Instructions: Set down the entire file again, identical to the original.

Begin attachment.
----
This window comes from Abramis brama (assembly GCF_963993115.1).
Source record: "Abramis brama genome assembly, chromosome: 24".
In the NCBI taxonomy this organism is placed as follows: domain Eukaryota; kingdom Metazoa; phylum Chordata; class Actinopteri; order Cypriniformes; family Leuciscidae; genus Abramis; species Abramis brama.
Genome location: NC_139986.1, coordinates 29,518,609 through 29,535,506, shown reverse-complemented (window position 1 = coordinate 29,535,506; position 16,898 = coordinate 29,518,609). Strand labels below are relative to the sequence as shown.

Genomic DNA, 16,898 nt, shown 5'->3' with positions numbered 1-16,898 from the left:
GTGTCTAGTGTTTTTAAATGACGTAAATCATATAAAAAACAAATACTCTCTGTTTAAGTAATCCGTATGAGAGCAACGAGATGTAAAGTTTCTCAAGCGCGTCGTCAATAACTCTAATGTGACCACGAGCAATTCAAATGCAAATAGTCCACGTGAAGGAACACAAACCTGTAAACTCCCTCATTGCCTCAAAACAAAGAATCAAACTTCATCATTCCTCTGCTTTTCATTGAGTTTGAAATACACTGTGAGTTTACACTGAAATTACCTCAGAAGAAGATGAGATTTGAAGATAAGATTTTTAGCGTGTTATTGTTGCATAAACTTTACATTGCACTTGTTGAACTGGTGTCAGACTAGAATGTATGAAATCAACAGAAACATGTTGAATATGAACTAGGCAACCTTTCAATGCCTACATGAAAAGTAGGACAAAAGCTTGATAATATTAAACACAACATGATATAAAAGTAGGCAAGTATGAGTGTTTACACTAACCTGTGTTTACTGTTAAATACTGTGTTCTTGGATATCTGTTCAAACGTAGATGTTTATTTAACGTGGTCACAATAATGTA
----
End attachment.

This window comes from Abramis brama (assembly GCF_963993115.1).
Source record: "Abramis brama genome assembly, chromosome: 24".
In the NCBI taxonomy this organism is placed as follows: domain Eukaryota; kingdom Metazoa; phylum Chordata; class Actinopteri; order Cypriniformes; family Leuciscidae; genus Abramis; species Abramis brama.
Genome location: NC_139986.1, coordinates 29,518,609 through 29,535,506, shown reverse-complemented (window position 1 = coordinate 29,535,506; position 16,898 = coordinate 29,518,609). Strand labels below are relative to the sequence as shown.

Genomic DNA, 16,898 nt, shown 5'->3' with positions numbered 1-16,898 from the left:
GTGTCTAGTGTTTTTAAATGACGTAAATCATATAAAAAACAAATACTCTCTGTTTAAGTAATCCGTATGAGAGCAACGAGATGTAAAGTTTCTCAAGCGCGTCGTCAATAACTCTAATGTGACCACGAGCAATTCAAATGCAAATAGTCCACGTGAAGGAACACAAACCTGTAAACTCCCTCATTGCCTCAAAACAAAGAATCAAACTTCATCATTCCTCTGCTTTTCATTGAGTTTGAAATACACTGTGAGTTTACACTGAAATTACCTCAGAAGAAGATGAGATTTGAAGATAAGATTTTTAGCGTGTTATTGTTGCATAAACTTTACATTGCACTTGTTGAACTGGTGTCAGACTAGAATGTATGAAATCAACAGAAACATGTTGAATATGAACTAGGCAACCTTTCAATGCCTACATGAAAAGTAGGACAAAAGCTTGATAATATTAAACACAACATGATATAAAAGTAGGCAAGTATGAGTGTTTACACTAACCTGTGTTTACTGTTAAATACTGTGTTCTTGGATATCTGTTCAAACGTAGATGTTTATTTAACGTGGTCACAATAATGTA